What a week it has been! Thank you to everyone for your interest and support and well wishes! For those who didn't see, you can read the big news by clicking here. But, now it is on to more preparation and rehearsing. I have been adding more to my schedule, which is very exciting. I will be singing on some lunch time Bach cantatas, punned as "Bach's Lunch". Oh, musicians...you make my sides hurt!
Also, on Saturday, I had the Conservatory Auditions for the upcoming opera season. They are planning on La nozze di Figaro (the Marriage of Figaro) by Mozart, La Tragedie de Carmen by Brooks/Bizet, and a night celebrating the music of Carlisle Floyd directed by Metropolitan Opera conductor George Darden. I won't hear any results until later in the week, but weeks ago - since I'm primarily a Mozart-type tenor - I expected to compete well for the Figaro roles. Well, it was later suggested to me that I should offer something higher and more lyric, obviously hinting that I shouldn't count out the role of Don Jose in Carmen.
So, I went out on a limb and prepared Questa o quella from Rigoletto, an aria that I have done many times - and for the record, do not enjoy it, but recognize that everyone else does (ugh!). If they want to hear my high notes, they get most of what I have to offer in that aria. My lesson and coaching times are at 10 am (which is preposterously early, I know) but it is nothing that Mr. Coffee and I can't tackle. I say that because I have generally been preparing to sing that high aria early in the day, and I scheduled to have one of the last audition spots in the afternoon on Saturday.
On the audition day, I went to the Conservatory early, to practice some Bach stuff for another gig later in September. By the time I was done practicing, my voice was in super high mode. I waited for my audition, walked down the rows of the house and on to the stage after handing my music to my coach. And boom, my voice was rocketing pretty high. I am not sure if anyone noticed, but I sang the wrong verse. I knew most people wouldn't realize it if I finished the verse with the correct high note. Incidentally, I botched it exactly as Franco Corelli did in this recital.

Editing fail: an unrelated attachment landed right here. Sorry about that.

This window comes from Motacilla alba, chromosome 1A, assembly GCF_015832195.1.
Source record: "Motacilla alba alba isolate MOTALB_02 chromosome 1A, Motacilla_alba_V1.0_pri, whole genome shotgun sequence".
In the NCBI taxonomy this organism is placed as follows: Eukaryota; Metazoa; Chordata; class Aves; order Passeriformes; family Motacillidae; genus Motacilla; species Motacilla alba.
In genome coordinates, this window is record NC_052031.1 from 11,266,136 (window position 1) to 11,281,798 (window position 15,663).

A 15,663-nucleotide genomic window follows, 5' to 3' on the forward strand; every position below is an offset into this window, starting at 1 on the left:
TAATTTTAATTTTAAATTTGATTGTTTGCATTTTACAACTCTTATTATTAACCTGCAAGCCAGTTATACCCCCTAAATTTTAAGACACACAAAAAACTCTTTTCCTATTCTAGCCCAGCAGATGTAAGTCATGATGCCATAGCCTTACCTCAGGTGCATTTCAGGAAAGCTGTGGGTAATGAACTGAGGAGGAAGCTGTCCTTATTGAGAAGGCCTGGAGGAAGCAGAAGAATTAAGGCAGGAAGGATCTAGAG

I have always thought that Pavarotti sang this aria better than anyone that I have ever heard (and I have heard MANY). The way that he approaches the very end is incredibly impressive - with easy and power (on an "ee" vowel no less). It's stupid good!
Like I said, if you don't know the piece or paid enough attention, you wouldn't know that Pavarotti sang the correct verses and Corelli didn't. But, when I sang, besides the switching of verses, it was probably one of the best times that I have performed it. After I finished, the opera director said, "wow...well...I guess we'll hear your other piece as well". And then I sang En fermant les yeux from Manon...messing up a few times on the diction. (thank you France for your simple language) And that was it, we then talked for a little bit about if I would be comfortable with the Flower Aria from Carmen, and I said that I would be fully confident in it.(secretly pretty excited because it is not too likely that a voice like mine would do Don Jose too often) So, now we'll wait... I have a callback audition tomorrow evening. Here is a recording of the flower duet - in case you don't already know it.
As for my once-in-a-lifetime opportunity with the Kauffman Center Grand Opening, I have found out more information about the event, like costuming and set design. I am hesitant to put anything online about that yet, in case they want to keep that secret as well, but it will be very exciting (and sexy) indeed. That's all I will say for that right now...(ha ha, now you're probably very curious). The first rehearsal is tomorrow afternoon, so I am very excited for that!
Lastly, I am planning a recital - a date has yet to be determined - but it will be a memorial to my ancestry, the Volga Germans, who 70 years ago were expelled from Russia by Stalin beginning the Forgotten Genocide. All were either displaced, deported, or purposefully starved - over 300,000 died initially in the genocide and untold numbers (millions perhaps) died in Siberian labor camps. To learn more, visit http://expelledgermans.org/volgagermans.htm
To remember them, my ancestors, I will be performing music of the region, which was greatly diverse and unique in Western Civilization as it was a crossroads between the east and the west. Most of it will be Western music influenced by Eastern sources. I'll have music by Bach, Rimsky-Korsakov, Cui, Ravel, and a special collection, a world premiere, of Volga German folk songs in a more modern musical language, written especially for this recital by another musician with German ancestry. As soon as I finalize the dates and whatnot, I will be publicizing this. I hope some of you in the area will be able to come.
Check back daily for more updates...I have something special planned for later in the week!
(still working on this - there's a lot to keep track of!)